MORGANTOWN, W.Va. — The West Virginia Municipal League will wrap up its 53rd annual conference in Morgantown Friday and although the event included a variety of sessions, tax relief plans discussed by state lawmakers were a prominent part of conversations between municipal leaders.
Municipal League President and Barboursville Mayor Chris Tatum said while state lawmakers remain in negotiations about at least two plans, municipal leaders have the opportunity to be very clear with lawmakers about what they expect.
“We have to make sure we’re in the discussion, not only just being communicated with, but in that discussion about that effects us positive or negatively,” Tatum said.
The legislature held a week-long special session last week. They were called in by Gov. Jim Justice on his plan to cut personal income taxes by an average of 10%. After five days, the House and Senate had not reached an agreement. The House approved the governor’s bill but the Senate approved its own resolution stressing it believes property taxes should be lowered first.
The Senate resolution said: “While committed to a plan for income tax relief, the Senate does not believe that reducing the average West Virginia taxpayer’s monthly income tax liability by $20 will be an economic driver nor provide meaningful relief to the taxpayer
Wheeling Mayor Glenn Elliott said competition with Pennsylvania and Ohio over property taxes is a constant battle.
“I’ve never heard anyone say to me, ‘I would invest in West Virginia if the income tax was 10% lower,'” Elliott said. “What I do hear is, ‘I would invest in West Virginia if you guys could offer a 10 or 12 year tax abatement on a real estate investment like Ohio does.'”
Parkersburg Tom Joyce, the income Municipal League president, said lawmakers should be given credit for taking on such a monumental task. But, he said it will be the cities, towns and counties that will bear the fruit or the burden of the final legislative product.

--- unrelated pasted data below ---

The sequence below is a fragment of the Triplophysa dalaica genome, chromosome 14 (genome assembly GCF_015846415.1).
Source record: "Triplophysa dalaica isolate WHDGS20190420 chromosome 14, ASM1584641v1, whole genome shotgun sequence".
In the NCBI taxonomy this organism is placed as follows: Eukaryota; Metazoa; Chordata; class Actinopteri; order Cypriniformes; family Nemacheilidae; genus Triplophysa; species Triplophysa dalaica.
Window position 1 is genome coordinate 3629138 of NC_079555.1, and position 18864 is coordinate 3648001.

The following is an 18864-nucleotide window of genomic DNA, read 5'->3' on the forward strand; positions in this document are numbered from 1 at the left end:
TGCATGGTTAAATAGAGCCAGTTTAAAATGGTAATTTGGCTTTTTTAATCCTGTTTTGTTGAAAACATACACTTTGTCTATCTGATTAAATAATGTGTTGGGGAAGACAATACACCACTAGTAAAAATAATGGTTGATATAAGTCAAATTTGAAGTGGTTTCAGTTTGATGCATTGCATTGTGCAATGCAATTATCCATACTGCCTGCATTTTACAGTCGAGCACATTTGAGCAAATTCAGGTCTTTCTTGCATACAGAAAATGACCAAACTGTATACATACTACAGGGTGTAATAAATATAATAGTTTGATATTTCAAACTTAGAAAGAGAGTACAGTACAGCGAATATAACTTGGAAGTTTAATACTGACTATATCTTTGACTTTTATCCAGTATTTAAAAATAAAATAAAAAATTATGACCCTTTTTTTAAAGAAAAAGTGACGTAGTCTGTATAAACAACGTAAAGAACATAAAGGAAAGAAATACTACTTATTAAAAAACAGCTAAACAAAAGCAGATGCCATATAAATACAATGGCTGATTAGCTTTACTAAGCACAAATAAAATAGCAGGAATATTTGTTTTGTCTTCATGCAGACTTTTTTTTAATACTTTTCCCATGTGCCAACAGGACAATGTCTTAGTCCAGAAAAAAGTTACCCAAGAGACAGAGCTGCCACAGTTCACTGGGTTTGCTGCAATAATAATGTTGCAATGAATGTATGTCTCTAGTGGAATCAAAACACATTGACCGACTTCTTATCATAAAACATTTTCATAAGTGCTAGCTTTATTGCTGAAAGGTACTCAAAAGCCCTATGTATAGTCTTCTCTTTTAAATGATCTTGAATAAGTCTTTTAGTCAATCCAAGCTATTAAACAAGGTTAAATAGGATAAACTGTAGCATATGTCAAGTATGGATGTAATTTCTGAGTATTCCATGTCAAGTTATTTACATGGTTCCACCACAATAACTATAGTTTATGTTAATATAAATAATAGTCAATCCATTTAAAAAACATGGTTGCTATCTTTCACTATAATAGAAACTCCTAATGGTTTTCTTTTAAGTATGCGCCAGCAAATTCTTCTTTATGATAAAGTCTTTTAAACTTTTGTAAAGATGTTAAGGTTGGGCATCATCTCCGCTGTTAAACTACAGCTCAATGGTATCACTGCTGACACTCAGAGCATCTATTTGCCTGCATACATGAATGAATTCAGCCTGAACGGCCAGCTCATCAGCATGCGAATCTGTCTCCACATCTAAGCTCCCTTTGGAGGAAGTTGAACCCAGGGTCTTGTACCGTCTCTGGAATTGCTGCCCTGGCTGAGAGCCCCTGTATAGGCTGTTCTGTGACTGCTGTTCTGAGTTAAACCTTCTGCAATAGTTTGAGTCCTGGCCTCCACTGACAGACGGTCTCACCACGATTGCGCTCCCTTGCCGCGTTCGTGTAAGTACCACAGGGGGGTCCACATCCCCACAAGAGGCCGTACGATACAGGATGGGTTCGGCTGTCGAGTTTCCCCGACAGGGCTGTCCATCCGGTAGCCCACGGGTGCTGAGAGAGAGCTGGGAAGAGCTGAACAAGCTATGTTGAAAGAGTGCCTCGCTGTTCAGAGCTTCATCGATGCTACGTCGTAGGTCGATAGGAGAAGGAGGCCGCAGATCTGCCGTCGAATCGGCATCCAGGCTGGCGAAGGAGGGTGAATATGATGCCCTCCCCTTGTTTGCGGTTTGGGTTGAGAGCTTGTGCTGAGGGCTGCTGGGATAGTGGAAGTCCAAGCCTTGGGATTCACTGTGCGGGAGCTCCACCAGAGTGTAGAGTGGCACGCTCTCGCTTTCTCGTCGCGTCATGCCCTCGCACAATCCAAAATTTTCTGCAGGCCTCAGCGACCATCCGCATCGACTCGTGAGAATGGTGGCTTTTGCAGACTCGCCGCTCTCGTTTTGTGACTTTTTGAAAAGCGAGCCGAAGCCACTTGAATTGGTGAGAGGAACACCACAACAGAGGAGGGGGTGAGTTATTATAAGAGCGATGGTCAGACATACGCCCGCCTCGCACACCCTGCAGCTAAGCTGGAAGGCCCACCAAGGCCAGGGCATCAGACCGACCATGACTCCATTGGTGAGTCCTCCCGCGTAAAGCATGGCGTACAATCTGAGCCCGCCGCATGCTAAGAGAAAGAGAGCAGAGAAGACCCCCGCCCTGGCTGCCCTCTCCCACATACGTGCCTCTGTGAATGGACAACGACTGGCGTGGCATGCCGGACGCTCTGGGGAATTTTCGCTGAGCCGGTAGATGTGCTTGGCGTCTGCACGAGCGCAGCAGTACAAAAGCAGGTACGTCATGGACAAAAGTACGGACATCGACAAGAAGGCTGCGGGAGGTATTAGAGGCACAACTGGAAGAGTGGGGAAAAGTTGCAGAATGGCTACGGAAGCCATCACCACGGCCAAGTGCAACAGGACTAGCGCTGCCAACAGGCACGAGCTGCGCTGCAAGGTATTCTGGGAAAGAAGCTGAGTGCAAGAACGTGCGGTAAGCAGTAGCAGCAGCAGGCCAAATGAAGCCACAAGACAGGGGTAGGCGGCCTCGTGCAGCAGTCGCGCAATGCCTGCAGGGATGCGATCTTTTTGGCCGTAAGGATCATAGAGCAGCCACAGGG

“Whatever reductions they do, the (county taxes) backfill (contained in the Senate plan) needs to be permanent- that’s forever,” Joyce said. “You know, $500 million a year is a lot of money and $500 million a year forever, I can’t put my head around that.”
Joyce said he believes there are good intentions in the House and Senate.
“I know the folks that I know in the West Virginia Legislature and that I work with closely understand and take this seriously,” Joyce said. “Right now it seems like they’re far apart, but I’m confident there will be some resolution that provides tax relief for everyone in West Virginia.”
According to Tatum, now is the time to engage lawmakers as negotiations are underway. Tatum said their efforts will continue, but he wants voters to understand they also play an important role in the outcome of this debate.
“Perception is reality and if we’re in front of them as much as we should be, then it’s about accountability,” Tatum said. “I think not only the phone calls and emails, but we need to be in front of those people.”